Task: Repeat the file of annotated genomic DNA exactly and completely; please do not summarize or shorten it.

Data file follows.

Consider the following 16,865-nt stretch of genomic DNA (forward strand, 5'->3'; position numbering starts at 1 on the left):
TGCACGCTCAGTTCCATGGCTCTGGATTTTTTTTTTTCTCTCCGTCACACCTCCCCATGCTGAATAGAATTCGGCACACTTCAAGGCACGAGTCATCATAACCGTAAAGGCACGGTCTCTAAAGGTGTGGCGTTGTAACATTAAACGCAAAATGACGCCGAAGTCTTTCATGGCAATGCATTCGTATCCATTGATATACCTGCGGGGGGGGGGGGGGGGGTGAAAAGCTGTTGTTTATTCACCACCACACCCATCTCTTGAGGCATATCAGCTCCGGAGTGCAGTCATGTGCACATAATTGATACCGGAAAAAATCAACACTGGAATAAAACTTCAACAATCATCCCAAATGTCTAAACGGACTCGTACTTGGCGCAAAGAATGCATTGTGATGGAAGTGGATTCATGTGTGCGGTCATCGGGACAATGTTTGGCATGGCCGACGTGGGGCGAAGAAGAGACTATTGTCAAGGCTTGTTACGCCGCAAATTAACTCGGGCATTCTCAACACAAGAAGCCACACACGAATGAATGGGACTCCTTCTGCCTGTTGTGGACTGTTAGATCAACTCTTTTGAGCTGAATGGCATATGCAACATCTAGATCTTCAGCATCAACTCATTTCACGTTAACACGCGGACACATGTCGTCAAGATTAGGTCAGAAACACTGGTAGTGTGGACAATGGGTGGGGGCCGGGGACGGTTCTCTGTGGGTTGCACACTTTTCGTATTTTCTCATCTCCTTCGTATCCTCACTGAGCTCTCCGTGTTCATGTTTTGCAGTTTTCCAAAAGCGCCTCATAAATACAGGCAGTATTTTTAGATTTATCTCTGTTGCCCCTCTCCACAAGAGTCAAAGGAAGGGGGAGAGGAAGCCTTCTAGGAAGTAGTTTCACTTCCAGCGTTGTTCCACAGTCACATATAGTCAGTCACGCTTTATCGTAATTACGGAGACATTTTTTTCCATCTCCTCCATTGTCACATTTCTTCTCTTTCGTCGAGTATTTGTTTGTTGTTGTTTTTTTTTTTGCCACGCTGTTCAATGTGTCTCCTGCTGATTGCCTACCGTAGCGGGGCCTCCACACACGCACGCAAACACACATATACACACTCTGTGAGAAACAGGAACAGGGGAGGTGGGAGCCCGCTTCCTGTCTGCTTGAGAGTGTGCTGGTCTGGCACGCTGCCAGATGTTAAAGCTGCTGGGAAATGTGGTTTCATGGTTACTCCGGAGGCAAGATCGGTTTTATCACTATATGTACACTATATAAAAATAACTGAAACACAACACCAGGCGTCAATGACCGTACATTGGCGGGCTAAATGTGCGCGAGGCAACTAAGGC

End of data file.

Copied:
Consider the following 16,865-nt stretch of genomic DNA (forward strand, 5'->3'; position numbering starts at 1 on the left):
TGCACGCTCAGTTCCATGGCTCTGGATTTTTTTTTTTCTCTCCGTCACACCTCCCCATGCTGAATAGAATTCGGCACACTTCAAGGCACGAGTCATCATAACCGTAAAGGCACGGTCTCTAAAGGTGTGGCGTTGTAACATTAAACGCAAAATGACGCCGAAGTCTTTCATGGCAATGCATTCGTATCCATTGATATACCTGCGGGGGGGGGGGGGGGGGTGAAAAGCTGTTGTTTATTCACCACCACACCCATCTCTTGAGGCATATCAGCTCCGGAGTGCAGTCATGTGCACATAATTGATACCGGAAAAAATCAACACTGGAATAAAACTTCAACAATCATCCCAAATGTCTAAACGGACTCGTACTTGGCGCAAAGAATGCATTGTGATGGAAGTGGATTCATGTGTGCGGTCATCGGGACAATGTTTGGCATGGCCGACGTGGGGCGAAGAAGAGACTATTGTCAAGGCTTGTTACGCCGCAAATTAACTCGGGCATTCTCAACACAAGAAGCCACACACGAATGAATGGGACTCCTTCTGCCTGTTGTGGACTGTTAGATCAACTCTTTTGAGCTGAATGGCATATGCAACATCTAGATCTTCAGCATCAACTCATTTCACGTTAACACGCGGACACATGTCGTCAAGATTAGGTCAGAAACACTGGTAGTGTGGACAATGGGTGGGGGCCGGGGACGGTTCTCTGTGGGTTGCACACTTTTCGTATTTTCTCATCTCCTTCGTATCCTCACTGAGCTCTCCGTGTTCATGTTTTGCAGTTTTCCAAAAGCGCCTCATAAATACAGGCAGTATTTTTAGATTTATCTCTGTTGCCCCTCTCCACAAGAGTCAAAGGAAGGGGGAGAGGAAGCCTTCTAGGAAGTAGTTTCACTTCCAGCGTTGTTCCACAGTCACATATAGTCAGTCACGCTTTATCGTAATTACGGAGACATTTTTTTCCATCTCCTCCATTGTCACATTTCTTCTCTTTCGTCGAGTATTTGTTTGTTGTTGTTTTTTTTTTTGCCACGCTGTTCAATGTGTCTCCTGCTGATTGCCTACCGTAGCGGGGCCTCCACACACGCACGCAAACACACATATACACACTCTGTGAGAAACAGGAACAGGGGAGGTGGGAGCCCGCTTCCTGTCTGCTTGAGAGTGTGCTGGTCTGGCACGCTGCCAGATGTTAAAGCTGCTGGGAAATGTGGTTTCATGGTTACTCCGGAGGCAAGATCGGTTTTATCACTATATGTACACTATATAAAAATAACTGAAACACAACACCAGGCGTCAATGACCGTACATTGGCGGGCTAAATGTGCGCGAGGCAACTAAGGC